I spent a week and a half hospitalized for depression as an inpatient at a behavioral health hospital, and all I got was a lot of decaf, terrible antiperspirant, and ungroomed eyebrows (dangerously close to being “eyebrow”). Oh, and a will to live.
When I ran out of methylfolate, my mutant brain began to rebel. All of the work I had done to pull myself out of the dark pit of depression flew out the window as my symptoms came roaring back. I was tired of living with the darkness, the fatigue, the brain fog, and the sadness of depression. And, because it seemed that there was no other way to live, I was tired of living. I fell into the old habits of isolating, harming myself, and outwardly presenting as if everything were fine.
When you stuff everything down, at some point you run out of space. My tipping point came during my weekly therapy session. After describing the hopelessness and elaborating on the details of my thoughts about suicide, my therapist convinced me to go to the hospital. Once I had been assessed, I was given the choice (that wasn’t really a choice) to either sign myself in voluntarily or be put on a 72-hour hold. I signed myself in.
The unit I was on is designed to be a crisis stabilization unit. There’s no one-on-one therapy, visiting hours are actually a singular visiting hour each day, and the items you’re allowed to have are extremely limited. Patients are expected to be in group therapy, meeting with a doctor or social worker, or working on an alternate activity like journaling. You are locked out of your bedroom for most of the day, so your options for privacy are slim to none. You and your roommate must sleep with the door open, as nurses walk around all night long doing “checks,” where they mark down your whereabouts and what you’re doing on their clipboard paperwork. Not to mention your bed is hard and noisy, and your pillow feels like a sack of uncooked rice. It was a difficult environment to be in for 11 days, to say the least.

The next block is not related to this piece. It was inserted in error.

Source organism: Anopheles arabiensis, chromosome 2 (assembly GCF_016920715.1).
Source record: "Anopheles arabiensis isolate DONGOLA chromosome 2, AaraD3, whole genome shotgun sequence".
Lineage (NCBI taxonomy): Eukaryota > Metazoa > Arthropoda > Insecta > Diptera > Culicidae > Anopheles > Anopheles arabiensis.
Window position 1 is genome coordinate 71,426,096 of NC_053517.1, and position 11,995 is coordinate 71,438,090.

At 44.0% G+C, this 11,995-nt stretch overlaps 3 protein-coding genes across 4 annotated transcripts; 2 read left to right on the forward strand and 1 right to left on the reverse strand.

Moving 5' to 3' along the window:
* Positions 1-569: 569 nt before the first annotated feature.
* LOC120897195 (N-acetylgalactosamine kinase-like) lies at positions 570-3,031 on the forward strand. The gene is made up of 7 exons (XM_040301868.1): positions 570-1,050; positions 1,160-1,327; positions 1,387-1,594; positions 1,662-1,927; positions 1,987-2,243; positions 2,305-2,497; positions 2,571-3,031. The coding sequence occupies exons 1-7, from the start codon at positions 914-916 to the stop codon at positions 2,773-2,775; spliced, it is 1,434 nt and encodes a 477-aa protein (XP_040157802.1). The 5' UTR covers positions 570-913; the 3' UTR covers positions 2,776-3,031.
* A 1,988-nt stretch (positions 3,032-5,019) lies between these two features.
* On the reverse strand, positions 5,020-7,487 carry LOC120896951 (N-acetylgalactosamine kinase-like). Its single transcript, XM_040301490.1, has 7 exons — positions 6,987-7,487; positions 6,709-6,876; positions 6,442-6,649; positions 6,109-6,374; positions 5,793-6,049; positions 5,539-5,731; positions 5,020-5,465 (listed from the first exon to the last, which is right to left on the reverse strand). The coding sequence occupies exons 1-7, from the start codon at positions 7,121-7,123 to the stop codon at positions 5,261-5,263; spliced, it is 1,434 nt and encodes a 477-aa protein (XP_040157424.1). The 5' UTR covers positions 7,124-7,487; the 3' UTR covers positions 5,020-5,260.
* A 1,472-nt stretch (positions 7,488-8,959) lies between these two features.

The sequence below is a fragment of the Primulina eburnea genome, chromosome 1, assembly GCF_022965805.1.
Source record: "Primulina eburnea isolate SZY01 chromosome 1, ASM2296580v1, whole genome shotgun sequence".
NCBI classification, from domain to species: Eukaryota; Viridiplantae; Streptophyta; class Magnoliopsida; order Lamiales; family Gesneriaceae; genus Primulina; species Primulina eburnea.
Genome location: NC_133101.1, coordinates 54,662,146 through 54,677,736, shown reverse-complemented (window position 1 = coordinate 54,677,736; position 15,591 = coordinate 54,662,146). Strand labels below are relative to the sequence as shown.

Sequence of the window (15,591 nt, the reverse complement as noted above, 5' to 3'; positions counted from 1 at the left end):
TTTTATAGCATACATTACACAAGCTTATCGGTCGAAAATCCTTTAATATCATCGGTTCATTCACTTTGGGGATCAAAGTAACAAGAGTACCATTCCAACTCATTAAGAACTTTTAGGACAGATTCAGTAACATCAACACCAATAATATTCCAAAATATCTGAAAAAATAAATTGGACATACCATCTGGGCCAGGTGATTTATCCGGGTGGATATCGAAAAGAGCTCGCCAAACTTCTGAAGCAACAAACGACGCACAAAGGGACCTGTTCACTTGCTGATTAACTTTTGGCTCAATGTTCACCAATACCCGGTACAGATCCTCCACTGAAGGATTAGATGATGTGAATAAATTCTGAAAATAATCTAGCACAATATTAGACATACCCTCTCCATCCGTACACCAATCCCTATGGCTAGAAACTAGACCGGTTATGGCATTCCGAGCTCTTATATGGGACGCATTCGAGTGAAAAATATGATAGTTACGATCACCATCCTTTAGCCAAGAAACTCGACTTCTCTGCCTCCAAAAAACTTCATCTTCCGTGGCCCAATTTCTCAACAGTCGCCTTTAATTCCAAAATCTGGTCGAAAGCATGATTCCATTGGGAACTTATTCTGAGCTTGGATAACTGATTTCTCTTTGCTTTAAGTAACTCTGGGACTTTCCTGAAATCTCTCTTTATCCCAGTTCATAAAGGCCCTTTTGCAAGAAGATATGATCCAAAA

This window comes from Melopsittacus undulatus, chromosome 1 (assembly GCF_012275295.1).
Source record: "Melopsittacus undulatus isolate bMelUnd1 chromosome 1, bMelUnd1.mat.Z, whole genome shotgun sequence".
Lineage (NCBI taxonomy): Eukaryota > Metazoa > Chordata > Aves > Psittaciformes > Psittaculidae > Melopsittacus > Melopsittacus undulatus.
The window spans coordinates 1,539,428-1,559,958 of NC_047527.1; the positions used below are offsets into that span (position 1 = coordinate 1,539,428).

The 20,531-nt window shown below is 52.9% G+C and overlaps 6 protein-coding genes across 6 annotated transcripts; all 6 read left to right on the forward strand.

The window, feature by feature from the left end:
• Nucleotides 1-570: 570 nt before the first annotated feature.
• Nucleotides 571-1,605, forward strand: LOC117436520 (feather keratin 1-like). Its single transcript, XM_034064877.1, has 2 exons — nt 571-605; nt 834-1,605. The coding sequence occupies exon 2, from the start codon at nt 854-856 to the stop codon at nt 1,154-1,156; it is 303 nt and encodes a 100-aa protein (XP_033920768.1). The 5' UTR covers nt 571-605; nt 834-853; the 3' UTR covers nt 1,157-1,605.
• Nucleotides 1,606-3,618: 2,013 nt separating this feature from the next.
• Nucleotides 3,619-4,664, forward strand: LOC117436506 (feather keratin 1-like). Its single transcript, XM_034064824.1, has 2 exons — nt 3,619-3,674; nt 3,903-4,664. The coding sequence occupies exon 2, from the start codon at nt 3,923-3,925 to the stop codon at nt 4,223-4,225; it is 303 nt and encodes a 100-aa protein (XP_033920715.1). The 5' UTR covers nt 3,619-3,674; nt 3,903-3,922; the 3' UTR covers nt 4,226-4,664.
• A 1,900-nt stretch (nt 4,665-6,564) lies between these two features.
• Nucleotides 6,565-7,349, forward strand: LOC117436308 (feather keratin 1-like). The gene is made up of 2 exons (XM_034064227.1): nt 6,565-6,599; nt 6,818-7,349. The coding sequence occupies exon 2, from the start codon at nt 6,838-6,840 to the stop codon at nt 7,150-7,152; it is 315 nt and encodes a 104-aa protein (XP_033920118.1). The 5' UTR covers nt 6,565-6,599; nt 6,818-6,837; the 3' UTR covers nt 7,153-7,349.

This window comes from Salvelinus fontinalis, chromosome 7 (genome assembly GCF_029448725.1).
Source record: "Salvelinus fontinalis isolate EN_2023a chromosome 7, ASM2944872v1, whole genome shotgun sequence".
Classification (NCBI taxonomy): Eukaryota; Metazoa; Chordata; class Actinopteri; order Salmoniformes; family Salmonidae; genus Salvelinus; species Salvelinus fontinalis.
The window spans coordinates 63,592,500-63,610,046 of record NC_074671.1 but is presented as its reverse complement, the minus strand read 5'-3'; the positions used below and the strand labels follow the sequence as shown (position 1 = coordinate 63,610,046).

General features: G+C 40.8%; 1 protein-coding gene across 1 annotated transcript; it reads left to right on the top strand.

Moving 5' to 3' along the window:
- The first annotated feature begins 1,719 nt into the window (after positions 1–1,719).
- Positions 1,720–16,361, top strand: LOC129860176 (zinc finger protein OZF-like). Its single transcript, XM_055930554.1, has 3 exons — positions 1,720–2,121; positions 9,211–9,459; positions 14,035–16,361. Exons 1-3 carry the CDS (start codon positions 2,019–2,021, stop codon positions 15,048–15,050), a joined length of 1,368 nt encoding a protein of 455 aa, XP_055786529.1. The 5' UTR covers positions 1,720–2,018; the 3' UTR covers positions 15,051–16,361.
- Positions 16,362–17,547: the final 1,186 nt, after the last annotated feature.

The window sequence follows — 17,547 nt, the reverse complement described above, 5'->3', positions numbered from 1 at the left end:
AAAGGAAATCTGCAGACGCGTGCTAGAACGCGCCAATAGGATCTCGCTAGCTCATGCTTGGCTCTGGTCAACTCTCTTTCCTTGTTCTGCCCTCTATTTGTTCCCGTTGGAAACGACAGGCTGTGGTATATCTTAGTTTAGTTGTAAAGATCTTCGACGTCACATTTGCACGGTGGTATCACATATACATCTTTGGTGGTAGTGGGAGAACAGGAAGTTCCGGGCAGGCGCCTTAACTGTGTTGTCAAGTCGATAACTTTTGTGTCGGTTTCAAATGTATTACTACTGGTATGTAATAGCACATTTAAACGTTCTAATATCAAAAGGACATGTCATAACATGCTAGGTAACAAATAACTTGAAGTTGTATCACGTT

Being hospitalized for depression is not easy, but the good news is, it works. I switched medications, and while it’s too soon to say whether it’s a good fit for me, being kept in a safe place surrounded by people who understood what I was going through went a long way towards getting me back on my feet. The groups tended to cover topics that were familiar to me, so not much of the information was new. That being said, hearing other patients’ perspectives and experiences was what made my stay helpful.
I stayed for several days longer than the average at that hospital. The staff wanted to see more improvement than I was making, and I wanted to avoid triggering a 72-hour hold by declaring that I was checking out against medical advice. This resulted in my estimated discharge date being pushed out a day or two at a time while my frustration levels grew. Eventually, I agreed to do a partial hospitalization program at a different facility near where I live. This was enough to convince the staff that I was safe to go home. Today, I start the process of doing a PHP. I feel much better than I did when I was admitted to the hospital. I know that shifting back into my normal routines will be a tricky transition and that a week and a half in a hospital doesn’t fix everything. But, it’s a start.
And now, the real work begins.